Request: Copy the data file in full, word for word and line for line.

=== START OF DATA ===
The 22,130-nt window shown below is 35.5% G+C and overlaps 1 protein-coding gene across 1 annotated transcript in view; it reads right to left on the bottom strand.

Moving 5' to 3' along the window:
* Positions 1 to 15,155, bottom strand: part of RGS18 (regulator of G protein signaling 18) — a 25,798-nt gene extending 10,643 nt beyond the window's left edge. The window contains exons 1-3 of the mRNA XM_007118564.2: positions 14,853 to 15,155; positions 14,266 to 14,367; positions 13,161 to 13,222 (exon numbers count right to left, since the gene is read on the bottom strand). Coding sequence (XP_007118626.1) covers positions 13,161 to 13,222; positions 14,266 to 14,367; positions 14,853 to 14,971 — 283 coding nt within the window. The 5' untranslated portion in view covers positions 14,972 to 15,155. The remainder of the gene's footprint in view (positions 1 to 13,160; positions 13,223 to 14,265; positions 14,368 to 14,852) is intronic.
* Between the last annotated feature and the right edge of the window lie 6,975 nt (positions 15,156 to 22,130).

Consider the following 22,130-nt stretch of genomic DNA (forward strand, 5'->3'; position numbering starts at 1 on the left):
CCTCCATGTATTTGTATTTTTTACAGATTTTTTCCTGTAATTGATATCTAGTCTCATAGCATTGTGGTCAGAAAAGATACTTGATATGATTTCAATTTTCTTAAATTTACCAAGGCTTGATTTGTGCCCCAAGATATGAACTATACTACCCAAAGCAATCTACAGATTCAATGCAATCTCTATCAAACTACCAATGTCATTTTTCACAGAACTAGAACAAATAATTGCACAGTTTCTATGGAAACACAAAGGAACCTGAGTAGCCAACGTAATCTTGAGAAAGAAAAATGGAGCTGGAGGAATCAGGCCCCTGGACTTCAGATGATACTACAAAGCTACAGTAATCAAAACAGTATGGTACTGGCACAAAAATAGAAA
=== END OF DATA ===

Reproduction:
The 22,130-nt window shown below is 35.5% G+C and overlaps 1 protein-coding gene across 1 annotated transcript in view; it reads right to left on the bottom strand.

Moving 5' to 3' along the window:
* Positions 1 to 15,155, bottom strand: part of RGS18 (regulator of G protein signaling 18) — a 25,798-nt gene extending 10,643 nt beyond the window's left edge. The window contains exons 1-3 of the mRNA XM_007118564.2: positions 14,853 to 15,155; positions 14,266 to 14,367; positions 13,161 to 13,222 (exon numbers count right to left, since the gene is read on the bottom strand). Coding sequence (XP_007118626.1) covers positions 13,161 to 13,222; positions 14,266 to 14,367; positions 14,853 to 14,971 — 283 coding nt within the window. The 5' untranslated portion in view covers positions 14,972 to 15,155. The remainder of the gene's footprint in view (positions 1 to 13,160; positions 13,223 to 14,265; positions 14,368 to 14,852) is intronic.
* Between the last annotated feature and the right edge of the window lie 6,975 nt (positions 15,156 to 22,130).

Consider the following 22,130-nt stretch of genomic DNA (forward strand, 5'->3'; position numbering starts at 1 on the left):
CCTCCATGTATTTGTATTTTTTACAGATTTTTTCCTGTAATTGATATCTAGTCTCATAGCATTGTGGTCAGAAAAGATACTTGATATGATTTCAATTTTCTTAAATTTACCAAGGCTTGATTTGTGCCCCAAGATATGAACTATACTACCCAAAGCAATCTACAGATTCAATGCAATCTCTATCAAACTACCAATGTCATTTTTCACAGAACTAGAACAAATAATTGCACAGTTTCTATGGAAACACAAAGGAACCTGAGTAGCCAACGTAATCTTGAGAAAGAAAAATGGAGCTGGAGGAATCAGGCCCCTGGACTTCAGATGATACTACAAAGCTACAGTAATCAAAACAGTATGGTACTGGCACAAAAATAGAAA